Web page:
• FIG. 6 illustrates a block diagram of an embodiment of a content or service provider 200 according to the present invention. The content provider 200 comprises an input and output (I/O) unit 210 managing communication with a user agent and especially adapted for receiving get reference file, get policy file, get resource (with cookie receipt) messages and for transmitting a reference file, a policy file and a resource to an user agent/user equipment. The content provider 200 preferably includes a predefined storage location for its reference file(s) 220. This could be the well-known location discussed in the foregoing. However, it could be possible to use another storage location and then provide the URL of the reference file to a requesting user agent included in a HTTP header or through a HTML/XHTML link tag. A database processor 240 is provided in the content provider 200 for providing a requested privacy policy file stored in a memory location 250. The policy file(s) 250 could be stored in the content provider 200 or stored elsewhere, but preferably accessible for the processor 240. The database processor 240 preferably also has access to a storage location of the resources and services 260 that the content provider offers and provides. This resource storage 260 could be a database of the Web pages, video, picture, and audio files that the content provider 200 transmits to a requesting user agent. The resource storage 260 could be provided in the content provider 200, associated thereto or provided from some other party on behalf of the content provider 200. The resource storage 260 preferably includes at least two versions of a resource, with one fully functional cookie-associated version and one, possible not optimal, version that is not associated with cookies.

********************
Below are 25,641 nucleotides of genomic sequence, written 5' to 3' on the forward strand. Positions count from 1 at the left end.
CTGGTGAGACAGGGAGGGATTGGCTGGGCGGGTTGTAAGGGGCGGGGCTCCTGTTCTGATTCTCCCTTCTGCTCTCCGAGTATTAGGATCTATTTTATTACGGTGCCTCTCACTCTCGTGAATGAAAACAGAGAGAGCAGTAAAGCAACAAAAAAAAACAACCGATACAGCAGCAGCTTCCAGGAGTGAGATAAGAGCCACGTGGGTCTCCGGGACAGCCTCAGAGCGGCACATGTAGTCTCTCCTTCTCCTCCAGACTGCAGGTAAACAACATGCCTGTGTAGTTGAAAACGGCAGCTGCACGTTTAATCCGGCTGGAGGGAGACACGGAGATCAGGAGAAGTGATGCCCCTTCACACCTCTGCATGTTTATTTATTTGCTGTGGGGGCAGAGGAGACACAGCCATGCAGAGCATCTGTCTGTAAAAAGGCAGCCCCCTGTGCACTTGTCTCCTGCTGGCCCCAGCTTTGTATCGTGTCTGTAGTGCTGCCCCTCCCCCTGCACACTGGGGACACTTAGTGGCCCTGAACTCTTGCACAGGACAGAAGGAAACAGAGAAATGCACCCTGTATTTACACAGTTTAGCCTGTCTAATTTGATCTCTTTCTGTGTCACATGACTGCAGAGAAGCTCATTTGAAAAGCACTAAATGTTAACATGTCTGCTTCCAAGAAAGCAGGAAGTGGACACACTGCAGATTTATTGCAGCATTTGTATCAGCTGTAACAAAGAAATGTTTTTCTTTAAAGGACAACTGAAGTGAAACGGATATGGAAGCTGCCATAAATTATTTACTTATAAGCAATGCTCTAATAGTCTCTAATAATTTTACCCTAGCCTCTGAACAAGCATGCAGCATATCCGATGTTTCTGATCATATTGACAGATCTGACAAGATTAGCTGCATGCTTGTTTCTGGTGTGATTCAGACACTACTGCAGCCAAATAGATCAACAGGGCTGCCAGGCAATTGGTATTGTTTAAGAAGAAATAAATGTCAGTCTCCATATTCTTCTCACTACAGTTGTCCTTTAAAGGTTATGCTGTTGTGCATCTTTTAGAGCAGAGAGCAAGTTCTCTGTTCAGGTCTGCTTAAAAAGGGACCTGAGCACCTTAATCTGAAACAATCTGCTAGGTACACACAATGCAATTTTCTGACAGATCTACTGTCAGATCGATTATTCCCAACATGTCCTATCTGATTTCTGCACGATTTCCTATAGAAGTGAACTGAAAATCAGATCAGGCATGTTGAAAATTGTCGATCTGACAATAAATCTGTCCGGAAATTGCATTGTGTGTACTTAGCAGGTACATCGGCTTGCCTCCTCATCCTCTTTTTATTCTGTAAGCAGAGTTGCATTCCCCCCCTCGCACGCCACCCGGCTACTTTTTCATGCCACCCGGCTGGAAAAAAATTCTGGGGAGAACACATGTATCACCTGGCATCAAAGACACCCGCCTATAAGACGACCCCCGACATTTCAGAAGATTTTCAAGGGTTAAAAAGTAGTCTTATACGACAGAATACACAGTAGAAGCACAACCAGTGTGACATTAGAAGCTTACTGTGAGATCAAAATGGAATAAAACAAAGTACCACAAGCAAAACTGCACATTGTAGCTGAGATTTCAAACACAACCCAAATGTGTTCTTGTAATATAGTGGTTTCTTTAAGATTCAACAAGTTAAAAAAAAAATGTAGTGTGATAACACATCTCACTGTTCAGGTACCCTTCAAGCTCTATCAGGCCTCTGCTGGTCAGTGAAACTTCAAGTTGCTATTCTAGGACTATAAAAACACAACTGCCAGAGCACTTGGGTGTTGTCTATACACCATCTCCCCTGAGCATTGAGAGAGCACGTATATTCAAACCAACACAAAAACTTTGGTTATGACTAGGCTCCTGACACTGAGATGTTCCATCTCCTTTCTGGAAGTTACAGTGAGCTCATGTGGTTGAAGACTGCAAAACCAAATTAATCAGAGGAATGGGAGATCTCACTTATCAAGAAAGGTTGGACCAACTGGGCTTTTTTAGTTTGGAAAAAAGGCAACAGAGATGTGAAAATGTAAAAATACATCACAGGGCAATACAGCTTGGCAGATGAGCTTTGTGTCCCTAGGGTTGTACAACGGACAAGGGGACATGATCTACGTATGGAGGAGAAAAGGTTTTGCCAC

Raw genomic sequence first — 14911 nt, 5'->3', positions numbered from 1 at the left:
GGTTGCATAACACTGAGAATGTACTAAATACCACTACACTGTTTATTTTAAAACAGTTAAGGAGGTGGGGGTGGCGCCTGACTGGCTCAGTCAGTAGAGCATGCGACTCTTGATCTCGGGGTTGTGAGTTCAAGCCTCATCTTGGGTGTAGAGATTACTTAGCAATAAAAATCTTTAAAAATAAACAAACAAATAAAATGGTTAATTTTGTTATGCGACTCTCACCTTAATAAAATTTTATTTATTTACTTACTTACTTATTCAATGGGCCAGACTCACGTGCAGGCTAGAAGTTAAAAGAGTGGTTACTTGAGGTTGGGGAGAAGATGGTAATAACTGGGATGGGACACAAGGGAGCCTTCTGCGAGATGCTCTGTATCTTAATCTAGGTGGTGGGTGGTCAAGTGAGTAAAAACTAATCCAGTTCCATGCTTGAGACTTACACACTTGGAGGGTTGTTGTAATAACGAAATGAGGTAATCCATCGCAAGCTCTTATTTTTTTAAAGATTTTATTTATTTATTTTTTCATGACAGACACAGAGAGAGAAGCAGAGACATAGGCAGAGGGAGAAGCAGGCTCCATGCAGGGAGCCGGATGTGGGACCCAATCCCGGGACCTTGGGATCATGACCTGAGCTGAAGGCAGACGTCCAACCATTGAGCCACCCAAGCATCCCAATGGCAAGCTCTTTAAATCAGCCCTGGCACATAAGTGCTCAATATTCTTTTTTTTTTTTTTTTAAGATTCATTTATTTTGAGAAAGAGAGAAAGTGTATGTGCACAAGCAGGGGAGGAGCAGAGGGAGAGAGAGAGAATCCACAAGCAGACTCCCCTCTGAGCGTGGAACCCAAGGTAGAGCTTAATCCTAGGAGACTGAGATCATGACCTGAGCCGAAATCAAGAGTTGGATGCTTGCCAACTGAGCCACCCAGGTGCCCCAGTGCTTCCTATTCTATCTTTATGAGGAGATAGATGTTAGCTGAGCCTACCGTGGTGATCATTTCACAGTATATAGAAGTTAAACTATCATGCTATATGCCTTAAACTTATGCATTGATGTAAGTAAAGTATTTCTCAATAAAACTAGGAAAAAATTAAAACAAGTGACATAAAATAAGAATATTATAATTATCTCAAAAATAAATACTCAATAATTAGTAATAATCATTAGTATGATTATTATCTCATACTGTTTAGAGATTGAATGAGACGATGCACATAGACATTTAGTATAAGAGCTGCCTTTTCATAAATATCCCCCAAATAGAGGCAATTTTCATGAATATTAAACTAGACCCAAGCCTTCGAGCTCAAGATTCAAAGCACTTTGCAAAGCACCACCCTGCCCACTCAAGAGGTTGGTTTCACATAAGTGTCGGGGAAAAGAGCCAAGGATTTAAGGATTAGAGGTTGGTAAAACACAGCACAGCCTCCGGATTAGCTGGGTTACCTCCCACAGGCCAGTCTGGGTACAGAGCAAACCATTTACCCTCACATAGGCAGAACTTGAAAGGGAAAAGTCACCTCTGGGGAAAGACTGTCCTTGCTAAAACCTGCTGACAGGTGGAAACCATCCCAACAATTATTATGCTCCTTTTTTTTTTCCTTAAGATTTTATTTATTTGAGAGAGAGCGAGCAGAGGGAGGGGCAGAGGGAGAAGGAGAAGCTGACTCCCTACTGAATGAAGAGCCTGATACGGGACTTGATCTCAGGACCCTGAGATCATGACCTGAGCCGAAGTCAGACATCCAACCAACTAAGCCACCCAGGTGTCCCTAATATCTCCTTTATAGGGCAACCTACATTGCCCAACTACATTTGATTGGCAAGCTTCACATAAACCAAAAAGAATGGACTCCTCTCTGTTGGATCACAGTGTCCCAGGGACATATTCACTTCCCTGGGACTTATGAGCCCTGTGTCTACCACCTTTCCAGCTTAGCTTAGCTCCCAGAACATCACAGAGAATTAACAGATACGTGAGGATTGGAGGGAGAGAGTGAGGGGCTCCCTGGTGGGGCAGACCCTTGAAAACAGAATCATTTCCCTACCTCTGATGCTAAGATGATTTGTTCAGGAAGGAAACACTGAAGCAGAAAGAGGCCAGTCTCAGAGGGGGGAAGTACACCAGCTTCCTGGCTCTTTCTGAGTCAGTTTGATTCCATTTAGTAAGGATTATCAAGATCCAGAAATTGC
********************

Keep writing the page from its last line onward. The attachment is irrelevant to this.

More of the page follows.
• When the I/O unit 210 receives a get resource message with a positive cookie receipt, the processor 240 provides the cookie-associated resource version to the I/O unit 210 that forwards it to the requesting user agent (user equipment). In addition, a cookie engine or generator 230 sets a cookie on the user equipment, by providing a set-cookie command or message to the I/O unit 210 for forwarding it to the user equipment. However, if the receipt is a negative cookie receipt, i.e. specifying that the requesting user does not accept that cookies are set, the cookie generator 230 should not provide any set-cookie command. In addition, the cookie-less version of the resource, if available, should be provided to the user equipment. Optionally, the content provider 200 could transmit a note to the user equipment indicating that since cookies were rejected, the requested resource cannot be provided or only a less than optimal version of the resource can be provided. The means of the content provider 200 in FIG. 6, i.e. the I/O unit 210, cookie generator 230 and database processor 240 can be implemented in software, in hardware or as a combination of software and hardware.